I am an environmental geographer and a Postdoctoral Research Associate in the Department of Sociology at the University of Cambridge working on the Smart Forests project. Originally hailing from Brazil, I draw my research on multiple perspectives of political ecology and environmental justice to investigate the interplay between tropical forest conservation and rural development.
I obtained my bachelor’s degree in Forest Engineering at the Federal University of São Carlos before completing a master’s degree in Tropical Forest Conservation at the University of São Paulo, with research undertaken at North Carolina State University. Following a period working as a community forester with Indigenous peoples and smallholders in the Brazilian Amazon, I moved to Australia to undertake a PhD in Human Geography at the University of Sydney investigating the multi-scalar governance of landscape restoration in the Amazon. Upon completion in 2020, I was awarded a Research Associate position in theARC Centre for Mine Site Restoration at Curtin University, Western Australia, investigating Indigenous-led seed supply systems for land restoration during the mine closure process.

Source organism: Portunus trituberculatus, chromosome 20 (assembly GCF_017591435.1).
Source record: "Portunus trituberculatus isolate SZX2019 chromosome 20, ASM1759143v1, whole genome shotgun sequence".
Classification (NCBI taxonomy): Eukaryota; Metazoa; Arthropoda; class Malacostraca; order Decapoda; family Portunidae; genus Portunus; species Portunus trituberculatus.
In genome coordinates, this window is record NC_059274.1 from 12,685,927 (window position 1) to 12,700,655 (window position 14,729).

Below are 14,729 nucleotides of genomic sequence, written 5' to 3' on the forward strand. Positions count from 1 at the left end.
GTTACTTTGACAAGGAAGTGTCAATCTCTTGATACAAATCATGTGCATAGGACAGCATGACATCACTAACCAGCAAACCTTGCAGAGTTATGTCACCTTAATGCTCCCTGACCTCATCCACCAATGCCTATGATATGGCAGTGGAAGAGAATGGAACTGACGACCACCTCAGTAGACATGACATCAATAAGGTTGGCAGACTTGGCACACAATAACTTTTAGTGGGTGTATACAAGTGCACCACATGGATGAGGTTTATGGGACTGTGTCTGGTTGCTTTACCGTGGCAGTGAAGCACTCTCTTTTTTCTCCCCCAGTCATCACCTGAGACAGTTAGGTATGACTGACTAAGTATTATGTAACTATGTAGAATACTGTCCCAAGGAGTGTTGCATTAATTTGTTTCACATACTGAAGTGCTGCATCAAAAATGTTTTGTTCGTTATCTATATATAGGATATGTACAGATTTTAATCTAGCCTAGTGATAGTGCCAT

My experience working with Indigenous and rural communities to co-design grassroots actions for tropical forest management has led to significant local engagement and livelihood improvements. I had a substantial contribution in establishing one of the largest community restoration networks in the world - the Xingu Seed Network. This network is recognised globally for engaging hundreds of seed collectors, particularly women and youth, to supply tonnes of diverse native seeds for landscape restoration throughout the Amazon agricultural frontier.